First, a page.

During the twentieth century, theatre internationalists around the world believed that live performance could inspire and ensure a better, a more peaceful, world. They took each other’s work seriously and created new work for their own audiences based on what they had learned from each other even when they were not in agreement about what constituted an improved world.
15 Minute History
Simone de Beauvoir was one of the most important intellectuals, feminists, and writers of the 20th century. Her life and writings defied the expectations of her birth into a middle class French family, and her philosophies inspired others, including Betty Friedan. Her seminal work, The Second Sex, is a dense two volume work that can be intimidating at first glance, combining philosophy and psychology, and her own observations.
Fortunately, Judith Coffin from UT’s Department of History, is here to help contextualize and parse out the context, influences, and impact of one of the 20th century’s greatest feminist works.
In most world history survey courses, Arabia is introduced for the first time only as backstory to the rise of Islam. We’re told that there was a tradition of oral poetry in Arabic, a language native to central Arabia, and that the Qur’an was the zenith of this oral tradition. New evidence, however, suggests that Arabia was linguistically diverse, that the language we’ve come to know as Arabic originated in modern day Jordan, and that the looping cursive writing system that’s become the language’s hallmark wasn’t the original system used to write it. What to make of all this?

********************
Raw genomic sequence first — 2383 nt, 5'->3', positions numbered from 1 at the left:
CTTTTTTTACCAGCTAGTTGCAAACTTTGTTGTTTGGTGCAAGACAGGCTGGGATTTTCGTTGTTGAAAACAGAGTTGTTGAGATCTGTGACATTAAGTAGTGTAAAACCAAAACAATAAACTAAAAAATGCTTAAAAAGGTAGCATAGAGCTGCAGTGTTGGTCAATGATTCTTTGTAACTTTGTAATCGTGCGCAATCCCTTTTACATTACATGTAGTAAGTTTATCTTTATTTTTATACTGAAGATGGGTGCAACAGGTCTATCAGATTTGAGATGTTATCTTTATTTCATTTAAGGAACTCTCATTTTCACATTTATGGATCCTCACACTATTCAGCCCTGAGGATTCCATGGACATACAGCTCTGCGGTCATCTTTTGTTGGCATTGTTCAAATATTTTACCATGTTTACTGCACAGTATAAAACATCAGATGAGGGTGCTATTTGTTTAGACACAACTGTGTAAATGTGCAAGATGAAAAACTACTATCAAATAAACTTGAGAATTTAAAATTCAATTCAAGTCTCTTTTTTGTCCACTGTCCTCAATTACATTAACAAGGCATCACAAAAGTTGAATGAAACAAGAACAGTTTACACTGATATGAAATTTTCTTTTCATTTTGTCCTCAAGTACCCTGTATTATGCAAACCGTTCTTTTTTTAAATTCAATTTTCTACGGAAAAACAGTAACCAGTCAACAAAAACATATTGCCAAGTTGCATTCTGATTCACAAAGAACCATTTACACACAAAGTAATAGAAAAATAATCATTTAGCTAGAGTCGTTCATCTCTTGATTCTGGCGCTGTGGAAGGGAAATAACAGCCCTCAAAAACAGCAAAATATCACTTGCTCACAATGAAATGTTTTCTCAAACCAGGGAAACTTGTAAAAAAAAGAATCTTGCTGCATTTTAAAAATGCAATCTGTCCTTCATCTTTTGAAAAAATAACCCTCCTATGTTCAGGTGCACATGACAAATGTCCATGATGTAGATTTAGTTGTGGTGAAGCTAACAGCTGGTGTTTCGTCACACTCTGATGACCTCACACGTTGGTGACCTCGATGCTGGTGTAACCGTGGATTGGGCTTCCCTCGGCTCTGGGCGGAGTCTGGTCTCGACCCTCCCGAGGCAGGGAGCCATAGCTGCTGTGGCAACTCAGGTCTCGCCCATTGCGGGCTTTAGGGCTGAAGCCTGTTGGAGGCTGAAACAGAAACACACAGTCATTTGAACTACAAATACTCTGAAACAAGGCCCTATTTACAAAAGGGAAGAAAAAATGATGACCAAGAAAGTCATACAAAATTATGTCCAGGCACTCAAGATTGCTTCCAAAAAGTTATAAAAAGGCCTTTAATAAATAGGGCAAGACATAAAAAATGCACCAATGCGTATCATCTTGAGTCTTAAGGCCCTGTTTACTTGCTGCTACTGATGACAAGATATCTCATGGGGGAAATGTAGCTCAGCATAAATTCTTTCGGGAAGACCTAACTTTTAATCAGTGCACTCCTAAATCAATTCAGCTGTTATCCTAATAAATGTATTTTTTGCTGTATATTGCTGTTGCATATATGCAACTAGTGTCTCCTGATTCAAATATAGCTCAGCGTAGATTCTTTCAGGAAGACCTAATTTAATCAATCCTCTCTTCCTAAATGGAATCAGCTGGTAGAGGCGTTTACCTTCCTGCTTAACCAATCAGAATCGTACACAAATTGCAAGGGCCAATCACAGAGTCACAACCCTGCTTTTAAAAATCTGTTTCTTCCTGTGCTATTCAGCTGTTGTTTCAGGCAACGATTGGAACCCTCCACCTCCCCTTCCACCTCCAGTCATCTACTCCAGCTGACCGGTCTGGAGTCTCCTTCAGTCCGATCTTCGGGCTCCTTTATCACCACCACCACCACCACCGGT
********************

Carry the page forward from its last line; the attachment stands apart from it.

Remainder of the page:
Guest Ahmad al-Jallad co-directs archaeological/epigraphic projects in Jordan and Saudi Arabia, uncovering new inscriptions thousands of years old, and shares his research that’s shedding new light on the writings of a complex civilization that lived in the Arabian peninsula for centuries before Islam arose.